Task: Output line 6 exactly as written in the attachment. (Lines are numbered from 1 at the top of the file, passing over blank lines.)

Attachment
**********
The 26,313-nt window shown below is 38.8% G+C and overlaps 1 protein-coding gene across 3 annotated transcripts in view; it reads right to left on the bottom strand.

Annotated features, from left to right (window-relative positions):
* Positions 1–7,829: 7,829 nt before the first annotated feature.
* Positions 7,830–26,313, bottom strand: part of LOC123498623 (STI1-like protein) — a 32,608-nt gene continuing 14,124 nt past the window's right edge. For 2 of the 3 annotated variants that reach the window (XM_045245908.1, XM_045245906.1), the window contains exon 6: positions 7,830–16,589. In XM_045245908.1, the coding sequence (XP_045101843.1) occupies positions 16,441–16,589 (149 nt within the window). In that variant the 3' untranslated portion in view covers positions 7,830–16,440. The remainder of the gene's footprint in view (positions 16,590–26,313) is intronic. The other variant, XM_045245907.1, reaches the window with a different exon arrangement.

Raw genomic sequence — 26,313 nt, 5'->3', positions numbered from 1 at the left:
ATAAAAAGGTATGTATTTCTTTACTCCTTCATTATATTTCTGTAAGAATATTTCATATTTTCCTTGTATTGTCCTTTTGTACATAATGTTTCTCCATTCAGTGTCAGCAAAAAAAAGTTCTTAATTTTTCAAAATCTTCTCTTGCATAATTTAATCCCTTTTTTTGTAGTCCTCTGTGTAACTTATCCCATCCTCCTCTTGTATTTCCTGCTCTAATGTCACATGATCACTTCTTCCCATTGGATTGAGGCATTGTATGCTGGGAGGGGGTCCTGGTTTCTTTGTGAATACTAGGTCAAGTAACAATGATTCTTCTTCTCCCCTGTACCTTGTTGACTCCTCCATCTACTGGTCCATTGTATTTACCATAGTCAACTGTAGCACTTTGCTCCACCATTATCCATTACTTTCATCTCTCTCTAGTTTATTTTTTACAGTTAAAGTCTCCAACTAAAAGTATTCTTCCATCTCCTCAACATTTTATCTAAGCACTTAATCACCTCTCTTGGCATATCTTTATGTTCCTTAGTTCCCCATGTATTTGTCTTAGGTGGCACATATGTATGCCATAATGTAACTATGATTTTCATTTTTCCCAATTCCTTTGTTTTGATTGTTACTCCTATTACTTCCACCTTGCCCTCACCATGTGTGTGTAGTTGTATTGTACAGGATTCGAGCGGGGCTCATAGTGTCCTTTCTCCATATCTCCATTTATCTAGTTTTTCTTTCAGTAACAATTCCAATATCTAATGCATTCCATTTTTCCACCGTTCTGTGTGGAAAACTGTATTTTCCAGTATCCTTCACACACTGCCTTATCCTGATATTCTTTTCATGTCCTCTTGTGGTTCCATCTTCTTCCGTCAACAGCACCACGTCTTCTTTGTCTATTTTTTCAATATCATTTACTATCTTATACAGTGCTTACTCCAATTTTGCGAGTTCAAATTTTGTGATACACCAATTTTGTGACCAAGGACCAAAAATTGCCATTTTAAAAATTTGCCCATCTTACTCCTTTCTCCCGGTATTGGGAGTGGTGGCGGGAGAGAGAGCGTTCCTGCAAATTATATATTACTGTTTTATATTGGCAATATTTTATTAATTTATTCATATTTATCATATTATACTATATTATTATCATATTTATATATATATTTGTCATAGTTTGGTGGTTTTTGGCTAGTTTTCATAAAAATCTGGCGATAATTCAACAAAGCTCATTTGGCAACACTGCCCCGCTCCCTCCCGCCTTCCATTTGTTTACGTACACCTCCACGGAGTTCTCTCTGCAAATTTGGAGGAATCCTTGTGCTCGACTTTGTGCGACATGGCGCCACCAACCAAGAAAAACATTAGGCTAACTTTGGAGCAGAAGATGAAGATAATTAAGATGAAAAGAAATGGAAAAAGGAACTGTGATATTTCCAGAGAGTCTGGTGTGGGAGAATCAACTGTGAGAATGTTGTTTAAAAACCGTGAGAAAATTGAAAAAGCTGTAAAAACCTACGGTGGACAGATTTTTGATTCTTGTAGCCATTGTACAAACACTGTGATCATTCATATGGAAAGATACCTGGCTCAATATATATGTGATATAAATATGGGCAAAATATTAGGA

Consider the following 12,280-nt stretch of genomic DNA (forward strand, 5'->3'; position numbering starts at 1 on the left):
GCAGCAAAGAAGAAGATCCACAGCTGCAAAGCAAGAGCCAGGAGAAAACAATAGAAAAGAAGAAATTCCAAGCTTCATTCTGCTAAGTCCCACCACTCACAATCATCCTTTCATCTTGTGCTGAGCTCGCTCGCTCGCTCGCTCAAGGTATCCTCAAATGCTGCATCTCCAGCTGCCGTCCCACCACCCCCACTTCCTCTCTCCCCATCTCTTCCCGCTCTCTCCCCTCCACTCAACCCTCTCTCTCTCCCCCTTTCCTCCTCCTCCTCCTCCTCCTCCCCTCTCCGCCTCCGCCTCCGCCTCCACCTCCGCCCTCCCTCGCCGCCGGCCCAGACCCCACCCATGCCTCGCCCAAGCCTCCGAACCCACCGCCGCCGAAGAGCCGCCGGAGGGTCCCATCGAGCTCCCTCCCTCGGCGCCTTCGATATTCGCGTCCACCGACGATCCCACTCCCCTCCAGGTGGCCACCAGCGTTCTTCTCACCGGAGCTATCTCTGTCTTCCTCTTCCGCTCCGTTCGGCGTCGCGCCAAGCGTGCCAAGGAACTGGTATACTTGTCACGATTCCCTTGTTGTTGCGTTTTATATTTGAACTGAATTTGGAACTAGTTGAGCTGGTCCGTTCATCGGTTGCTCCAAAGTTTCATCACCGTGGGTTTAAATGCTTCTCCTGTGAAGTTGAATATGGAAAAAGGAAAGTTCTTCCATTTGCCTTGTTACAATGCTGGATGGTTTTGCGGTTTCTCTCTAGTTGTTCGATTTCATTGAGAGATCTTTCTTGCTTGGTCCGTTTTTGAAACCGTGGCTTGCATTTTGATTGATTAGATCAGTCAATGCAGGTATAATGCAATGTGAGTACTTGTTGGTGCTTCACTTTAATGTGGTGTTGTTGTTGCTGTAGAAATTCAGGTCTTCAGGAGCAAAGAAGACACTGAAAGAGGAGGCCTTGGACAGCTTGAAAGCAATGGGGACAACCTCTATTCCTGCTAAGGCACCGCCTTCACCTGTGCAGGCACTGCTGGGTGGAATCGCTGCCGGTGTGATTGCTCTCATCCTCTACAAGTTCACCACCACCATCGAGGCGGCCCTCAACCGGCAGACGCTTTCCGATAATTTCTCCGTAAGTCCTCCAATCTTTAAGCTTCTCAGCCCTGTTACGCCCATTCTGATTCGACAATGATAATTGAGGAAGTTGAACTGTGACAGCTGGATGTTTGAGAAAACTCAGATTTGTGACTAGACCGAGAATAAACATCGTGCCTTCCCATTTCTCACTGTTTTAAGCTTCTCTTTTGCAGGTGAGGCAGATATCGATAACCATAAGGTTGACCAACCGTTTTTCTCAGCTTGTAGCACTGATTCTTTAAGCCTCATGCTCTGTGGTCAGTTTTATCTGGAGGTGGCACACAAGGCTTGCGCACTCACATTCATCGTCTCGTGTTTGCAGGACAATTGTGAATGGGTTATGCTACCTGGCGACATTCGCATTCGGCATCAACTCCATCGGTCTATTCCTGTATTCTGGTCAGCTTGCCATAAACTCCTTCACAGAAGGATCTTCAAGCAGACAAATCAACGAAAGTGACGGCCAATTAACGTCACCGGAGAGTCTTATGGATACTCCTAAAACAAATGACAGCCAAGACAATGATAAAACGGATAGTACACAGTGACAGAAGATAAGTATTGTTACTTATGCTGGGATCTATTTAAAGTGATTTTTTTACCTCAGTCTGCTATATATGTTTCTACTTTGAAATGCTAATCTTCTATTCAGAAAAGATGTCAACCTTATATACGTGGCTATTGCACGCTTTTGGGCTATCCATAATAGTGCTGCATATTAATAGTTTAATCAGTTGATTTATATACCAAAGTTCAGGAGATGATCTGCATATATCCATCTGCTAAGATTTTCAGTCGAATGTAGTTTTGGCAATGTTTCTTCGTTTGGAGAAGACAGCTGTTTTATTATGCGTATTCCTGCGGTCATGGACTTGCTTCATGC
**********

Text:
ATAAAAAGGTATGTATTTCTTTACTCCTTCATTATATTTCTGTAAGAATATTTCATATTTTCCTTGTATTGTCCTTTTGTACATAATGTTTCTCCATTCAGTGTCAGCAAAAAAAAGTTCTTAATTTTTCAAAATCTTCTCTTGCATAATTTAATCCCTTTTTTTGTAGTCCTCTGTGTAACTTATCCCATCCTCCTCTTGTATTTCCTGCTCTAATGTCACATGATCACTTCTTCCCATTGGATTGAGGCATTGTATGCTGGGAGGGGGTCCTGGTTTCTTTGTGAATACTAGGTCAAGTAACAATGATTCTTCTTCTCCCCTGTACCTTGTTGACTCCTCCATCTACTGGTCCATTGTATTTACCATAGTCAACTGTAGCACTTTGCTCCACCATTATCCATTACTTTCATCTCTCTCTAGTTTATTTTTTACAGTTAAAGTCTCCAACTAAAAGTATTCTTCCATCTCCTCAACATTTTATCTAAGCACTTAATCACCTCTCTTGGCATATCTTTATGTTCCTTAGTTCCCCATGTATTTGTCTTAGGTGGCACATATGTATGCCATAATGTAACTATGATTTTCATTTTTCCCAATTCCTTTGTTTTGATTGTTACTCCTATTACTTCCACCTTGCCCTCACCATGTGTGTGTAGTTGTATTGTACAGGATTCGAGCGGGGCTCATAGTGTCCTTTCTCCATATCTCCATTTATCTAGTTTTTCTTTCAGTAACAATTCCAATATCTAATGCATTCCATTTTTCCACCGTTCTGTGTGGAAAACTGTATTTTCCAGTATCCTTCACACACTGCCTTATCCTGATATTCTTTTCATGTCCTCTTGTGGTTCCATCTTCTTCCGTCAACAGCACCACGTCTTCTTTGTCTATTTTTTCAATATCATTTACTATCTTATACAGTGCTTACTCCAATTTTGCGAGTTCAAATTTTGTGATACACCAATTTTGTGACCAAGGACCAAAAATTGCCATTTTAAAAATTTGCCCATCTTACTCCTTTCTCCCGGTATTGGGAGTGGTGGCGGGAGAGAGAGCGTTCCTGCAAATTATATATTACTGTTTTATATTGGCAATATTTTATTAATTTATTCATATTTATCATATTATACTATATTATTATCATATTTATATATATATTTGTCATAGTTTGGTGGTTTTTGGCTAGTTTTCATAAAAATCTGGCGATAATTCAACAAAGCTCATTTGGCAACACTGCCCCGCTCCCTCCCGCCTTCCATTTGTTTACGTACACCTCCACGGAGTTCTCTCTGCAAATTTGGAGGAATCCTTGTGCTCGACTTTGTGCGACATGGCGCCACCAACCAAGAAAAACATTAGGCTAACTTTGGAGCAGAAGATGAAGATAATTAAGATGAAAAGAAATGGAAAAAGGAACTGTGATATTTCCAGAGAGTCTGGTGTGGGAGAATCAACTGTGAGAATGTTGTTTAAAAACCGTGAGAAAATTGAAAAAGCTGTAAAAACCTACGGTGGACAGATTTTTGATTCTTGTAGCCATTGTACAAACACTGTGATCATTCATATGGAAAGATACCTGGCTCAATATATATGTGATATAAATATGGGCAAAATATTAGGA